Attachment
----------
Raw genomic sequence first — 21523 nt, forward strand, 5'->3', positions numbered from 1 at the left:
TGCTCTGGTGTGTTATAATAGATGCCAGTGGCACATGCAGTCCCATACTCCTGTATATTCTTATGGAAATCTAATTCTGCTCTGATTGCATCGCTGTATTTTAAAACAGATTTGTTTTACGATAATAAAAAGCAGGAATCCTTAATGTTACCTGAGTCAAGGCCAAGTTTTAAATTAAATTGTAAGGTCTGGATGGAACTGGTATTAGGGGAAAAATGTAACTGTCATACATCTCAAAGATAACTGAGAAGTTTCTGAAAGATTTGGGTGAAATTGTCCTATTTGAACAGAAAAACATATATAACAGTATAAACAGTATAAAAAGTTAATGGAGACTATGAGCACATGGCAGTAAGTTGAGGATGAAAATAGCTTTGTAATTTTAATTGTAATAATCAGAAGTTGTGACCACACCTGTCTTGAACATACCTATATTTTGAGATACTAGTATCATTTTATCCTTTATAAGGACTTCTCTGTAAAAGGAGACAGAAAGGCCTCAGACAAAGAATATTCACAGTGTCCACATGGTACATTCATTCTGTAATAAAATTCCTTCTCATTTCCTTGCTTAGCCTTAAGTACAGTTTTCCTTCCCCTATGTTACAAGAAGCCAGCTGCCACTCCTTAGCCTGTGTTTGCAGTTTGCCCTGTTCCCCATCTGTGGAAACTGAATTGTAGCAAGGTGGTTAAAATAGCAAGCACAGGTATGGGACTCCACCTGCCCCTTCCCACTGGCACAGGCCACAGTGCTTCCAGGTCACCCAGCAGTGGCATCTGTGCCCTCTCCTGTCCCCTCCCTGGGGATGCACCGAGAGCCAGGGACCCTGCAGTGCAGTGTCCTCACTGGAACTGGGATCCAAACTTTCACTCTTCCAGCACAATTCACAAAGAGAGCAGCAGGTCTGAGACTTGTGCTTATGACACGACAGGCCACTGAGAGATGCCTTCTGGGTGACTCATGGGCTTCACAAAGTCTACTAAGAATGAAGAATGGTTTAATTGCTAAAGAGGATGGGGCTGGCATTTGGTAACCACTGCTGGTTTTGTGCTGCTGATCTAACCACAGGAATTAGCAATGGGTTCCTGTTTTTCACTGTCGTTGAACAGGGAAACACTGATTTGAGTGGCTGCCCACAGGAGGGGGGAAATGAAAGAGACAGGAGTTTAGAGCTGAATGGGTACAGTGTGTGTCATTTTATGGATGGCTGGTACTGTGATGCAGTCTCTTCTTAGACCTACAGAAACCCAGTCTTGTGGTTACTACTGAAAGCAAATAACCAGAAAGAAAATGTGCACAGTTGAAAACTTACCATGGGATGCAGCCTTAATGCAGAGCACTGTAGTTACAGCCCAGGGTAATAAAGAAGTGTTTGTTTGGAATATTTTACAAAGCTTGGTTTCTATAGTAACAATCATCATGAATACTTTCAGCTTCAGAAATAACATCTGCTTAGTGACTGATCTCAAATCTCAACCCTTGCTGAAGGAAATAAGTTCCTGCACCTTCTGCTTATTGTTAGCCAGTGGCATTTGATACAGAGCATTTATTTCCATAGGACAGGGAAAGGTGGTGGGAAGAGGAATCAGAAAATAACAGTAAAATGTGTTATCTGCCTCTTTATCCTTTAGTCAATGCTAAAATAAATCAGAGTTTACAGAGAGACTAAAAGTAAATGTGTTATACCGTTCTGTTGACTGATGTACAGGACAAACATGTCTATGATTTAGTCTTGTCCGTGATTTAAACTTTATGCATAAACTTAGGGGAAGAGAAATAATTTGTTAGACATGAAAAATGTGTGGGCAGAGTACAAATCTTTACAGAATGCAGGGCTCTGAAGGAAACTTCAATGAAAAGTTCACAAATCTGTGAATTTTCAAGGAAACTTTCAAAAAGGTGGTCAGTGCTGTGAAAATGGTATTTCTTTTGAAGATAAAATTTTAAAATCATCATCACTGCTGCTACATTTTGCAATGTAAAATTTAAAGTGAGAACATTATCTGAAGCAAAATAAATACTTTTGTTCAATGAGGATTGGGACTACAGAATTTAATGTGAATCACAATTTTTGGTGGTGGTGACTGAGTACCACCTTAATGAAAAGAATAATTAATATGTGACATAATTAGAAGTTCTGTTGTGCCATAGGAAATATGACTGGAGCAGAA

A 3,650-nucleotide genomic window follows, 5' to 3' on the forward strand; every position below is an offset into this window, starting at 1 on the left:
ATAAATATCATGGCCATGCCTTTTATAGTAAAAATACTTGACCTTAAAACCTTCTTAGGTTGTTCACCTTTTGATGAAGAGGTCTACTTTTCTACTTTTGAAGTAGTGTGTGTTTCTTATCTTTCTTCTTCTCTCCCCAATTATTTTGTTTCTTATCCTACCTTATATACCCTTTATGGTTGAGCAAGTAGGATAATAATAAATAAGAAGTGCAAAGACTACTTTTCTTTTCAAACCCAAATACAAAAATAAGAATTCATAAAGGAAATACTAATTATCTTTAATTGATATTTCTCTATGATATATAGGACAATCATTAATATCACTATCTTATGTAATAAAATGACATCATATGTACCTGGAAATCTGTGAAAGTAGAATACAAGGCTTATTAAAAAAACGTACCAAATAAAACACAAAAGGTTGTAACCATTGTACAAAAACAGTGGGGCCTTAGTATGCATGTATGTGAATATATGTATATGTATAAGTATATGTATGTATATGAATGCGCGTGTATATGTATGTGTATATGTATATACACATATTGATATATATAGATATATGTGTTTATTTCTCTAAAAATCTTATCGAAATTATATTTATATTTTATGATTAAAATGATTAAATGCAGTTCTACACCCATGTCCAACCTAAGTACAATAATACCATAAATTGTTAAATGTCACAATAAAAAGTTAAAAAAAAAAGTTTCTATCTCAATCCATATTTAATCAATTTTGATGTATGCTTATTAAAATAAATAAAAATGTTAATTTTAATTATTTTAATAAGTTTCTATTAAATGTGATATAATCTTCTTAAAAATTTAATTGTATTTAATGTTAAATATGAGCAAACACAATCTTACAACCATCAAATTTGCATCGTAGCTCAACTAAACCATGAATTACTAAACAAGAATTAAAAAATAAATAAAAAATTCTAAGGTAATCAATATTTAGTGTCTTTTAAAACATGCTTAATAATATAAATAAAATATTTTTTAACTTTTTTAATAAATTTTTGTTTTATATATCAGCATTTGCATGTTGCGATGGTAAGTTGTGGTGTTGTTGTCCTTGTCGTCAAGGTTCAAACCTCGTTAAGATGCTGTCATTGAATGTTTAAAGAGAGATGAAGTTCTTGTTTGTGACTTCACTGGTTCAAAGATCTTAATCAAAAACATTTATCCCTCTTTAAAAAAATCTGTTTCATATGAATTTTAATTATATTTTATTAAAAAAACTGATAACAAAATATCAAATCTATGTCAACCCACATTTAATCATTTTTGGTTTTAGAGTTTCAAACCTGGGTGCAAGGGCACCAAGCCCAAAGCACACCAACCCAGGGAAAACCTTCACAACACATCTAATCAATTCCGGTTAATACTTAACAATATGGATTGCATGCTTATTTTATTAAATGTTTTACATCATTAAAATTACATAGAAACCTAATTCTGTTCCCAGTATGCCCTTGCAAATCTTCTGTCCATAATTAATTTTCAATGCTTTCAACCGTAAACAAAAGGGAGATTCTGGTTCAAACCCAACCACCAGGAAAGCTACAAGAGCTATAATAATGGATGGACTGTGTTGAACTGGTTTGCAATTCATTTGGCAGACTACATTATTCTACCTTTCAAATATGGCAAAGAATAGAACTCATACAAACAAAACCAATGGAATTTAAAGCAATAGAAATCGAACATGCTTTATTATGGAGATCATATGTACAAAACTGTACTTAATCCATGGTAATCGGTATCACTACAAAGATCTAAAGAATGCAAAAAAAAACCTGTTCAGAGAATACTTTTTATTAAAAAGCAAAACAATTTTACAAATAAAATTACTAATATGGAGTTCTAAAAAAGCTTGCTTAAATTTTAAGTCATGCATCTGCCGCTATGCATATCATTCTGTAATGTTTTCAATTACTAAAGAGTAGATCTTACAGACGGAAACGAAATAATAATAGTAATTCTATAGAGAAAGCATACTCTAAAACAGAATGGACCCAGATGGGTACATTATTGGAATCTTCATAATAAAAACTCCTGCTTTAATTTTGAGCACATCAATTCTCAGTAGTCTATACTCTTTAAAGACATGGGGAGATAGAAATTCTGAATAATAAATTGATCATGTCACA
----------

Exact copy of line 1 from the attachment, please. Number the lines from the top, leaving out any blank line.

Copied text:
Raw genomic sequence first — 21523 nt, forward strand, 5'->3', positions numbered from 1 at the left: